Windows Command Line inherits so many good things from DOS command line... command.com is the 16bit DOS version (8 char filenames, etc.), where you use dir /x and DIR~NAME cmd.exe is the 32bit windows version (long pathnames with spaces) - some DOS native programs will have problems here
See CMD-WIN-DOS-configuration to ensure you have the optimal setup.
Start->Run->Open: cmd will open a Command Prompt window default start in your user profile home directory.
- escape key clears your current command line entry
- up arrow and down arrow allow you to see previously typed in commands (enabled by default in win32 cmd.exe) (doskey.exe was required in DOS command.com for command history, but WinXP command.com doesn't even have it)
- F7 will pop up a menu showing you the history of commands used - to use one press F9 and the history number.
- Alt + F7 will clear the cmd.exe command history cache.
- tab will autocomplete file and directory names (default is Ctrl-D and Ctrl-F but I have changed to it to TAB)
- shift tabe will try the autocomplete names in reverse order
- Ctrl-C will cancel any command that is currently running
- cls will clear the screen
- exit will close the Command Prompt window
cd c:\windows\system (or you could type cd c:\wiTAB\syTAB - much faster!)
Quotation marks at the beginning of a path allow windows to parse the spaces (you don't need the closing ") if cd c:\program files isn't recognized because of the space you can also try cd "c:\program files
dir (/b = bare, /l = all lowercase, /ad = directories, /a-d = not directories, /w=widelist)
(/og = sort directories first, /oe = sort extension, /o-d = reverse date, /x=8char format)
dir /q //Shows owners of files!
md test (mkdir= makes a directory named test) rd test (rmdir= removes a directory named test, rd /s test will recursively remove all files/dirs!)
copy con test1.txt (creates a file name test1.txt from the text typed in at console, F6 or Ctrl-Z to exit) F6
echo somerandomtexthere > text2.txt
type test1.txt (display the contents of a file) more test1.txt (display the contents of a file notepad test1.txt (open the test1.txt file in notepad)
ren test1.txt test2.txt copy test2.txt test1.txt (will create a new copy if none there, will prompt for overwrite otherwise) xcopy c:\test f:\test (will copy files and directory trees - subfolders & subfiles)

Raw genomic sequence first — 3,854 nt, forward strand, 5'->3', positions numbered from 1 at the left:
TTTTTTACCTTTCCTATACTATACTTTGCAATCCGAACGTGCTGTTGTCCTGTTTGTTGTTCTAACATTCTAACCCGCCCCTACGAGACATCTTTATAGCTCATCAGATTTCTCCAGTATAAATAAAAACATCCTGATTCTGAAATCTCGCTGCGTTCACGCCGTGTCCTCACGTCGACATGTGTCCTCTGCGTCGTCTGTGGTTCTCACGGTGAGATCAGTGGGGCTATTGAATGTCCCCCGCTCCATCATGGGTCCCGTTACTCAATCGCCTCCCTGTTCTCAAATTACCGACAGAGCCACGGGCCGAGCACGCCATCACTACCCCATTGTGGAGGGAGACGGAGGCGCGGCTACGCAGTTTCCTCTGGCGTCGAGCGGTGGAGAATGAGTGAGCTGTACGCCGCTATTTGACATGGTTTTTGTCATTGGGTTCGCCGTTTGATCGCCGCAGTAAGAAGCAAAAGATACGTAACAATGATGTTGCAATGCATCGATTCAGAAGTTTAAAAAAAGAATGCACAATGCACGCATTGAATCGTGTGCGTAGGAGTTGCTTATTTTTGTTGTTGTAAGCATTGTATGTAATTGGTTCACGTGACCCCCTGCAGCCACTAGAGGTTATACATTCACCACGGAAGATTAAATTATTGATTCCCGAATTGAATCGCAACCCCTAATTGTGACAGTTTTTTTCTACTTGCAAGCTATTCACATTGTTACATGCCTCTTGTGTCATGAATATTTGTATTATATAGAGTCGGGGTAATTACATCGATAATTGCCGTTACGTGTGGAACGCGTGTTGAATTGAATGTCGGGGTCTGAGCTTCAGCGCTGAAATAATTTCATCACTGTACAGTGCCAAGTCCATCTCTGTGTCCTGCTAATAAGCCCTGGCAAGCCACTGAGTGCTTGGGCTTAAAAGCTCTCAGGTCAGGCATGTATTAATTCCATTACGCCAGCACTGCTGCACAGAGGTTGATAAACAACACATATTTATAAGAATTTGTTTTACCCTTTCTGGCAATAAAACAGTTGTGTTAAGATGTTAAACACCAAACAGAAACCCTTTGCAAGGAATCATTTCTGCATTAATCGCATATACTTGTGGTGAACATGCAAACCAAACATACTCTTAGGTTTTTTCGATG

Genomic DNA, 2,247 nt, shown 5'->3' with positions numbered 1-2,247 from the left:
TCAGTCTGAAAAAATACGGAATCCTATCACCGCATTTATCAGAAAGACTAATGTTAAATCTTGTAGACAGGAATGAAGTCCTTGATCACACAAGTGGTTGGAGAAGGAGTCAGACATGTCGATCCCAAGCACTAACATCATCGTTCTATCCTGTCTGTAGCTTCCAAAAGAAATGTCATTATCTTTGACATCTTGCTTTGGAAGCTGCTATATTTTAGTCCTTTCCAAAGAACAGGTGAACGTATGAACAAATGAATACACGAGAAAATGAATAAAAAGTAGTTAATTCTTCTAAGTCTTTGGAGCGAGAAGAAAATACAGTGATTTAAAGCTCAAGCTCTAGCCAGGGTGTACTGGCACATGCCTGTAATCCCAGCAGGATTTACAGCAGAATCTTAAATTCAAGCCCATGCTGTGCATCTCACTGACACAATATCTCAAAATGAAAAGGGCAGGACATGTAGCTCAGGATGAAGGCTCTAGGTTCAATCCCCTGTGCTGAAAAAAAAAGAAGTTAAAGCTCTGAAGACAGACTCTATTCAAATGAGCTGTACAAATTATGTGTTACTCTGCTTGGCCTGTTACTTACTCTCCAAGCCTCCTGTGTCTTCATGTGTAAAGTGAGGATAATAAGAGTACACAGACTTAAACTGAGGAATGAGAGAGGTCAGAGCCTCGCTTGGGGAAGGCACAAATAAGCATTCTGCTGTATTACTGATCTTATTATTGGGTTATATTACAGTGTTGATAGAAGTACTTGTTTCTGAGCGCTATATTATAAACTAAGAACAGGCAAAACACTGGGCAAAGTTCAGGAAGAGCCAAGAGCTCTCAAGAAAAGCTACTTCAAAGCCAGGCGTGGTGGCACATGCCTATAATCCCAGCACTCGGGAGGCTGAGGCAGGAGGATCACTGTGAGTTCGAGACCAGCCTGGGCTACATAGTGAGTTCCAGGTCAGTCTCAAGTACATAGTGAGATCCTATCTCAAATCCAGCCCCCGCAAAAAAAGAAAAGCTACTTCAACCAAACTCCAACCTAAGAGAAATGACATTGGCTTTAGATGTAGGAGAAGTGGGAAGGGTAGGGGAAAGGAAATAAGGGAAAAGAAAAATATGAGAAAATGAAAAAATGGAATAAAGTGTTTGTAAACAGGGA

del test1.txt (same as 'erase', deletes all the files in a given directory)
output to file, overwrites
output to file, append < input from file | pipes output of first command to input of second command (not argv, cin.get) & execute two commands in order && execute second command if first command is successful || execute second command if first command is NOT successful @ Used in batch files at the beginning of a line to turn off the display, e.g. @echo off
tree /f /a (displays a tree listing of the directory & sub directories WITH files in ASCII format) tree /f /a > filetree.txt find "filetree" filetree.txt /n (shows each line where the string occurs, with the line number) fc //file compare fc filetree-today.txt filetree-yesterday.txt (path\filename1 path\filename2, defaults to current directory)
sort /o filetree.txt
FIND [/V] [/C] [/N] [/I] "string" [[drive:][path]filename[ ...]]
/V Displays all lines NOT containing the specified string. /C Displays only the count of lines containing the string. /N Displays line numbers with the displayed lines. /I Ignores the case of characters when searching for the string. "string" Specifies the text string to find.
mkdir %date:~,2%-%date:~3,2%-%date:~6,4% REM C:\Logfiles\%time:~0,2%.%time:~3,2%.%time:~6,2%
PUSHD temporarily maps a drive letter to the specified UNC share (that does not require credentials, starting from Z: on up until it finds one that's available). POPD cancels the mapping. pushd \ComputerName\ShareName
prints out a tree view of all of the files and subfolders (and their files)